The first consumer devices equipped with USB On-The-Go ports are showing up on shop shelves, too. USB OTG allows devices such as MP3 players, mobile phones, and PDAs to communicate with each other even when not plugged into a PC. USB OTG uses less power and has smaller connectors than standard USB, but adapters will allow you to connect USB OTG-equipped devices through the existing USB ports on your PC.

To save every download second, get a hard drive and adaptor that support the new FireWire 800 standard, aka IEEE 1394b. FireWire 800 reportedly doubles data throughput to 800Mbps. Early tests using a single FireWire 800 hard drive reveal that the new connection is faster than both FireWire 400 and USB 2.0, though it's nowhere near twice the speed of a FireWire 400 drive. Few FireWire 800 products are on the market, but LaCie offers hard drives and the adaptor card needed to connect the drive to a PC.

Ubiquitous Serial Bus

The Universal Serial Bus is the PC connection of choice. Practically every computer supports it, and almost all peripherals use it. There are a few things to consider before you buy.

You need to decide how much speed you need. USB moves data at low speed (up to 1.5Mbps), full speed (up to 12Mbps), or high speed (theoretically, up to 480Mbps). USB version 1.1 supports low and full speeds, while USB 2.0 adds high-speed capability. If you're eyeing a USB external drive or other high-bandwidth device, make sure your PC supports USB 2.0.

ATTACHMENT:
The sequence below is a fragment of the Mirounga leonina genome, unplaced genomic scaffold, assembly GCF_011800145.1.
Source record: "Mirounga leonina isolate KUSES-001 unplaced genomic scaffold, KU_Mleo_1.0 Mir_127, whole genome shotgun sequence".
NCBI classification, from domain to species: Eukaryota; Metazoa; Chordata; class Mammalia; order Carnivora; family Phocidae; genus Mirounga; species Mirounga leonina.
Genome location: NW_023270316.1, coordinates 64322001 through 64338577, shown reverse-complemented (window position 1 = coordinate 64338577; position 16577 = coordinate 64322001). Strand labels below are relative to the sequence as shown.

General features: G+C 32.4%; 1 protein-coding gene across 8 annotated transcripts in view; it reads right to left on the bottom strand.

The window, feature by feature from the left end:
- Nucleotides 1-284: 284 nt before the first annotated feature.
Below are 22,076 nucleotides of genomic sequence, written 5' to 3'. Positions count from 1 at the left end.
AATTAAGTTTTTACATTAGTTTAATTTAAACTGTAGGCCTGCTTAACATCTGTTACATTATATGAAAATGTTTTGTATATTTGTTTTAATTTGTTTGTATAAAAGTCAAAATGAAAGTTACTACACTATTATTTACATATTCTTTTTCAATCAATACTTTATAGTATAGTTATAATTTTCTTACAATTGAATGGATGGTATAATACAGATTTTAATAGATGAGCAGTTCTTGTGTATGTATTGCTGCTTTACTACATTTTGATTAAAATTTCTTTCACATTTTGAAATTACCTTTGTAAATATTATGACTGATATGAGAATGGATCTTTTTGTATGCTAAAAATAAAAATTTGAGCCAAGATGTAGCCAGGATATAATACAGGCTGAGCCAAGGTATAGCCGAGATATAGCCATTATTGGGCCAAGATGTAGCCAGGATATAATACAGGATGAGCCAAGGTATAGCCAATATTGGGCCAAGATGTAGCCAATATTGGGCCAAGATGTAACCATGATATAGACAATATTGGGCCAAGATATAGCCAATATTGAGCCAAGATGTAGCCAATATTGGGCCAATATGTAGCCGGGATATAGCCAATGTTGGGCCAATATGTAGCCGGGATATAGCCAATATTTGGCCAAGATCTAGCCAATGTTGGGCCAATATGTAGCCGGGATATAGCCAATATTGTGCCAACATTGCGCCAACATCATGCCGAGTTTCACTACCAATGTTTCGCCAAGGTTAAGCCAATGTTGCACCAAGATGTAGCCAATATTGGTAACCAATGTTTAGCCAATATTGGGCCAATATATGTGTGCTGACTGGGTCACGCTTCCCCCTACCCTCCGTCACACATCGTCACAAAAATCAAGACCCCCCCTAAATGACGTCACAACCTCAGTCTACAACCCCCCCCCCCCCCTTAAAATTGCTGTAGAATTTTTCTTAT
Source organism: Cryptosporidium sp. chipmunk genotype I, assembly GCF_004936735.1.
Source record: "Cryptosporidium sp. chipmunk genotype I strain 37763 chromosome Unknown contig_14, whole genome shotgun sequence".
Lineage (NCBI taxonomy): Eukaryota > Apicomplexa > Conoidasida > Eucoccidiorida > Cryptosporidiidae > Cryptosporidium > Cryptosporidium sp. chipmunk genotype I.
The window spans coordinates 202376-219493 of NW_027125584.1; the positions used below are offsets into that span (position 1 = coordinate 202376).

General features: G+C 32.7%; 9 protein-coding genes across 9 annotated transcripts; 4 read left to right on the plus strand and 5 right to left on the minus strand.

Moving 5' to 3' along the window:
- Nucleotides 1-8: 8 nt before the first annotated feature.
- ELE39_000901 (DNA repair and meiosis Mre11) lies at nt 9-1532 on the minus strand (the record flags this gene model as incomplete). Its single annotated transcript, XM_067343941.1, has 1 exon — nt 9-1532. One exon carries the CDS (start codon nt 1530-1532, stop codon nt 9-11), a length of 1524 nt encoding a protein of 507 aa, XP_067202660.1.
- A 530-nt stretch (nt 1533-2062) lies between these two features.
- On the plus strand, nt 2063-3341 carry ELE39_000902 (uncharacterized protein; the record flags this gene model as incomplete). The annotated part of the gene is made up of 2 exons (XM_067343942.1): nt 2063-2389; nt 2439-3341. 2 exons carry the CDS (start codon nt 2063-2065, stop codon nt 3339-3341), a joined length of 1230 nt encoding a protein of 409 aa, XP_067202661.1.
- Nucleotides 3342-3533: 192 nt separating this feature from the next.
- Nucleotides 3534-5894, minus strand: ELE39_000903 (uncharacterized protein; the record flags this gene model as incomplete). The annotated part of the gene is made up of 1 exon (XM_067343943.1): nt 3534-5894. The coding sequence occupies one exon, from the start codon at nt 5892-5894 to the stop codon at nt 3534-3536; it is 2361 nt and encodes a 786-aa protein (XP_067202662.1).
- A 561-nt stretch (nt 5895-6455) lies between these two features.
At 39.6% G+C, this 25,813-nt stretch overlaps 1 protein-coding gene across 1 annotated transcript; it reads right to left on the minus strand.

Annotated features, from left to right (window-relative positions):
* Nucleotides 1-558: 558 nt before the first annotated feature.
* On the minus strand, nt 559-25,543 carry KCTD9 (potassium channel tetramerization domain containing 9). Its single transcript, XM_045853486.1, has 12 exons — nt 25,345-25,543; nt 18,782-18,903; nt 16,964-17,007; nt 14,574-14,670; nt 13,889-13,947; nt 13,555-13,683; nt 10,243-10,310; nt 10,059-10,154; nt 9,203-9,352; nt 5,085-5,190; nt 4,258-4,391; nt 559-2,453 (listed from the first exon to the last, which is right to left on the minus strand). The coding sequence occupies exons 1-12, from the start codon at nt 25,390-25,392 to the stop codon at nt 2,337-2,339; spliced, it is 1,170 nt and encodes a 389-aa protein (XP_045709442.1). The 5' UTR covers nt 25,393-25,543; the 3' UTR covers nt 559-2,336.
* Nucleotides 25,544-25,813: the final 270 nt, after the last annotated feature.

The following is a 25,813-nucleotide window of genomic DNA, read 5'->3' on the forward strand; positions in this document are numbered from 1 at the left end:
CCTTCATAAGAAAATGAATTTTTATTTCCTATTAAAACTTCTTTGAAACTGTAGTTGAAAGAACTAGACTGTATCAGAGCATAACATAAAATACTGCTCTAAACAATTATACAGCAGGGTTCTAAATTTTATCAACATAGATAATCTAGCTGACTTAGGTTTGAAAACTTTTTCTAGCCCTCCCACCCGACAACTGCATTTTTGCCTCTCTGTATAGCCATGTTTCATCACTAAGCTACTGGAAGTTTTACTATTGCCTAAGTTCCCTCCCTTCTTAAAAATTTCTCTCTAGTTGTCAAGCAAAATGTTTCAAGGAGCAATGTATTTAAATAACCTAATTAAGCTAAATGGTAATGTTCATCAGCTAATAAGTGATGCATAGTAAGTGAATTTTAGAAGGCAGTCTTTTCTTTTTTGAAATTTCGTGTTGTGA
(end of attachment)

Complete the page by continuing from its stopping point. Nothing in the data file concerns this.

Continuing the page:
If your system was made in the last three years, it probably has USB 2.0 ports. But if you haven't updated your version of Windows XP or 2000, you may not have the proper USB 2.0 drivers. To find out which version of USB your PC uses, right-click My Computer and click Hardware,Device Manager (in Windows XP and 2000), or right-click My Computer and click Device Manager (in Windows 98 and Me). Scroll to and double-click Universal Serial Bus controllers. Right-click one of the controllers listed and click Properties. If you see a listing for 'USB2.0' or 'Enhanced', you have USB 2.0. If not, update your version of Windows and add USB 2.0 drivers. For more information, read Microsoft Knowledge Base Article 329632.

If you can't get your desktop system to support USB 2.0, add a USB 2.0 PCI adapter card instead. Keyspan's USB 2.0 Card costs around $30 and has drivers for Windows versions 98 and up. If your primary system is a notebook, you're almost certainly stuck with its original USB interface until you trade it in for a newer machine.

If you already have several USB devices connected to your PC, you've probably discovered the joy of a USB hub. These devices expand a single powered USB port (not a nonpowered hub, like those found on some keyboards or monitors) into four or even eight separate USB ports.

Your USB hub may not provide enough power for all the devices connected to it, however. Printers, scanners, and many other USB devices provide their own power, but some are powered only via their USB connection. If the hub can't meet the devices' cumulative demand for power, the USB bus may shut down.

To avoid a USB brownout or blackout, use a self-powered hub. As its name implies, this type of hub plugs into a wall socket and draws its own electricity. The other type of USB hub, the bus-powered hub, offers only about one-fifth as much power.